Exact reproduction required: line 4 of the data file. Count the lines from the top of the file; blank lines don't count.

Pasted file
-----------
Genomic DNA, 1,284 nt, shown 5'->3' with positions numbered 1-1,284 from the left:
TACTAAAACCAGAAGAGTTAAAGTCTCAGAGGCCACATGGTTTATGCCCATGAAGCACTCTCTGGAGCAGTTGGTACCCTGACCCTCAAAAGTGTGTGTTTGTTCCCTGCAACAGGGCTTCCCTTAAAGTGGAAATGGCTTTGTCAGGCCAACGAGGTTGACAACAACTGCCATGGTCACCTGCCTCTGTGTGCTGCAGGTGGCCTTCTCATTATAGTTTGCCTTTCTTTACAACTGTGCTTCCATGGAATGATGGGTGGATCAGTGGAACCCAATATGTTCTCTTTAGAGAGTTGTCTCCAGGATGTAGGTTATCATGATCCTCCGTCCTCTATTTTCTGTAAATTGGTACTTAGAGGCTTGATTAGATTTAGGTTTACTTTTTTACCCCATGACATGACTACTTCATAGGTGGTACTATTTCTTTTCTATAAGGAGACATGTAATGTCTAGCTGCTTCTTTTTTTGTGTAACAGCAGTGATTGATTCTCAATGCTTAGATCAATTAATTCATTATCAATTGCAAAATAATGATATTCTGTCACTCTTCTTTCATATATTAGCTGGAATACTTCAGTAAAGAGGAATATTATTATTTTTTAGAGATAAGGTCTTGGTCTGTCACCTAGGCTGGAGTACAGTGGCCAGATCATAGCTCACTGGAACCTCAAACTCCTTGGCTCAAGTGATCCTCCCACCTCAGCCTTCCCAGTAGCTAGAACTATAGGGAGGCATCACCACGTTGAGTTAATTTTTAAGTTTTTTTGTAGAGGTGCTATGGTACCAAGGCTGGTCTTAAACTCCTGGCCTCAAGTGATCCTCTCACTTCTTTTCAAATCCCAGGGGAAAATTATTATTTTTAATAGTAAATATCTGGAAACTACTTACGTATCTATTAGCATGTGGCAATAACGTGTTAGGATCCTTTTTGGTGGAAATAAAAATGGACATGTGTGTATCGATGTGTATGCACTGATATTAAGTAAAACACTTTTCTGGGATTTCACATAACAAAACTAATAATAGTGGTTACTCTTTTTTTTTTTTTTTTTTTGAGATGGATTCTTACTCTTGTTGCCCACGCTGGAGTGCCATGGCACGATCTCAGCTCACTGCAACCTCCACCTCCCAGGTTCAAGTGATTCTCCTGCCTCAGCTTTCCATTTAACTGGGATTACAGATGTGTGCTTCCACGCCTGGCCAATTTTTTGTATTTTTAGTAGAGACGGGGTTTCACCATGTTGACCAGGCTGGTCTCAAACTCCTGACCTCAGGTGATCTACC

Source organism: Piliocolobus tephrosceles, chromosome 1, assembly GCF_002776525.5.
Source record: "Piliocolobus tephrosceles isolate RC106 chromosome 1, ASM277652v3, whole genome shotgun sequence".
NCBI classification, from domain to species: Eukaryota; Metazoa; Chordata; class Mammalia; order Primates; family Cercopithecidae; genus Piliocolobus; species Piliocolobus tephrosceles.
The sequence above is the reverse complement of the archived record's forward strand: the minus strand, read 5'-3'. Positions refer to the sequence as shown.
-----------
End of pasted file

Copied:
Source record: "Piliocolobus tephrosceles isolate RC106 chromosome 1, ASM277652v3, whole genome shotgun sequence".